The Possession of Hannah Grace Movie Review - Spook-less revisit of a genre fixation
Intended to be a dark and scary modern looking exorcist tale, this disappointing horror flick has very little to recommend it.
The Possession of Hannah Grace
U/A: Horror, Mystery, Thriller
Director: Diederik Van Rooijen
Cast: Shay Mitchell, Grey Damon, Kirby Johnson, Nick Thune, Louis Herthum
Intended to be a dark and scary modern looking exorcist tale, this disappointing horror flick has very little to recommend it. It's about an exorcism that goes horribly wrong, resulting in further mayhem at a morgue three months later. The film, in fact, opens with an ongoing exorcism where a Priest and his understudy are trying to drive out the demonic possession out of a young woman(Kirby Johnson) whose father(Louis Herthum) is standing anxiously by her bedside. The Priests get killed but the father doesn't and eventually, it's he that snuffs out her life giving breath.
The narrative has neither atmosphere nor logic going for it. Just when you wonder why the father was left unscathed you have to deal with the fact that he is the one who goes after Hannah Rose's decapitated body while hurting and injuring several others in the process. The only interesting thing here is the setting. A sensor controlled morgue with darkened corners and only one secure exit point - is the only frame-of-reference that could inspire chills here. The genre tricks employed here are too obvious to be effective and the tempo is so unyielding that you never feel persuaded by what's happening on screen.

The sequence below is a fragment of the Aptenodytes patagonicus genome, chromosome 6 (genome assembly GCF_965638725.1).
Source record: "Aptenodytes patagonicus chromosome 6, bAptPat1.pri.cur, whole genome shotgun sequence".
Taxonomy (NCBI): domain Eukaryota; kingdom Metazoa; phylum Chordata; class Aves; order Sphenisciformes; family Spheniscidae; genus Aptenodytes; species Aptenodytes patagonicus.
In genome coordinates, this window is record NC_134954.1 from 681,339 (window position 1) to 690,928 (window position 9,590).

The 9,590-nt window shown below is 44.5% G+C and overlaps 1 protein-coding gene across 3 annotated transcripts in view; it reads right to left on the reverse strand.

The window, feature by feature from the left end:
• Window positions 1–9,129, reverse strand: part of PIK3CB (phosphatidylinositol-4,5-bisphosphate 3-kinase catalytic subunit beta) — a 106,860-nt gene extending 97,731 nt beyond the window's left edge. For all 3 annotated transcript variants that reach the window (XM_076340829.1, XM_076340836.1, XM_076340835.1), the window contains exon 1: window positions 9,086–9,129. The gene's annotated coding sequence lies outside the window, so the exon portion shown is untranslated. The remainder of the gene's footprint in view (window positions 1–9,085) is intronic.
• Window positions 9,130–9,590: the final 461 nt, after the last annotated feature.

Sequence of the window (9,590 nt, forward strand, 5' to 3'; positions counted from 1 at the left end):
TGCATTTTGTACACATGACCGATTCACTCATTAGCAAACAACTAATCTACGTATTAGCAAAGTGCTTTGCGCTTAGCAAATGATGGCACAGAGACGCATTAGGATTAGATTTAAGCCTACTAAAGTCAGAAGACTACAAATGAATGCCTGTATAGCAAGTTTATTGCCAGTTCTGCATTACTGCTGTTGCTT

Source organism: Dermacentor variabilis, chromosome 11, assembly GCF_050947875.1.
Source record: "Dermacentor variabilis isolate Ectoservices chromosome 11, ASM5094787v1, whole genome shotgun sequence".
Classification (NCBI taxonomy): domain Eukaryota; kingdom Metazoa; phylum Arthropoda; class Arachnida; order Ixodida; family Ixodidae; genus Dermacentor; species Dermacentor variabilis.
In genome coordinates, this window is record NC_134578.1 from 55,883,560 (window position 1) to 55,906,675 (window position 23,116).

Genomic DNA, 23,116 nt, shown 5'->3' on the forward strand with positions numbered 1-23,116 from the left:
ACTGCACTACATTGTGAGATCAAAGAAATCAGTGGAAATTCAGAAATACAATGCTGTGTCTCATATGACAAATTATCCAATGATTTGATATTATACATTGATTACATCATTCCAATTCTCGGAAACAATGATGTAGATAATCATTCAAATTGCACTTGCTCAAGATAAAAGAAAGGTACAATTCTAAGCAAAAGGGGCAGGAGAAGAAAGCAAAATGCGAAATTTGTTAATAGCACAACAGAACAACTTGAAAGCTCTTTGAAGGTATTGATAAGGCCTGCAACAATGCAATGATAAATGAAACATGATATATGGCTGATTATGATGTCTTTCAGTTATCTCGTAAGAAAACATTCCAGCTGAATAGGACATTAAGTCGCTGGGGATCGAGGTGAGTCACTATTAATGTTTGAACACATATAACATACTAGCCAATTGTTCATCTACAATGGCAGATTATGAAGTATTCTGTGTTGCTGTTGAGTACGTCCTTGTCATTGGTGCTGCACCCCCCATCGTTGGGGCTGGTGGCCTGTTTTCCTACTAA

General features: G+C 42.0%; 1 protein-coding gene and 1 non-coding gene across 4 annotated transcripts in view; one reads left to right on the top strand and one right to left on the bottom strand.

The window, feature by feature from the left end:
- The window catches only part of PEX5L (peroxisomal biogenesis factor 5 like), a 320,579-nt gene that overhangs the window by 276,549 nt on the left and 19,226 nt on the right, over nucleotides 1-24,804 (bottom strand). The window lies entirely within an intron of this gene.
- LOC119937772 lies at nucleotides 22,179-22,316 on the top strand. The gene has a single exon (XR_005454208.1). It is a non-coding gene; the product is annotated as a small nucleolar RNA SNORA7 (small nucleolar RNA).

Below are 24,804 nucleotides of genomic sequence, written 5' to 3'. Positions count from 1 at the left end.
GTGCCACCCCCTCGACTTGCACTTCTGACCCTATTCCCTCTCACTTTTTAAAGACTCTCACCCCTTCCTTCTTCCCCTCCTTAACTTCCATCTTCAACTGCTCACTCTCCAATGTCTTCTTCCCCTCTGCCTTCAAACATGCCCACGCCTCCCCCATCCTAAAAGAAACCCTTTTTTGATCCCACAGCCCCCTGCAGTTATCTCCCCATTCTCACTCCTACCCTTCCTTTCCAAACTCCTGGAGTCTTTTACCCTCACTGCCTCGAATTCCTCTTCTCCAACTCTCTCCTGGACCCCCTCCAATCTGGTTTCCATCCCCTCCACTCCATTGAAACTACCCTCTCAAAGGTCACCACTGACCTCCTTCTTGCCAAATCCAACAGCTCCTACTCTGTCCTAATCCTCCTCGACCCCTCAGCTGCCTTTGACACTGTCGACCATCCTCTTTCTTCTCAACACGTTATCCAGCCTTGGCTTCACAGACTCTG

Check out the trailer here:
Megan (Shay Mitchell), an ex-cop with trauma-related issues recovering from substance addiction is the point-of-view bait for the weird panoply. Unfortunately, her current specific career choice of working the solo graveyard shift at a Boston hospital morgue doesn't seem entirely believable even though she constantly asserts her disbelief in ghosts and paranormal activity.
Additional characters like her ex-boyfriend cop Andrew (Grey Damon), her sponsor Lisa (Stana Katic, Castle), a nurse working at the hospital, the hospital's security guards (Max McNamara, Jacob-Ming-Trent) and comedian Nick Thune as a friendly ambulance driver fail to legitimize the disparate effort. Brian Sieve's screenplay picks out some successful moments from Exorcism related films but there's neither mood nor momentum going, for effect here. The setting certainly had possibilities that a better director would have explored with more effect. Dutch director Diederik Van Rooijen just trundles along without much imagination or heft. And the audience is left totally unaffected!
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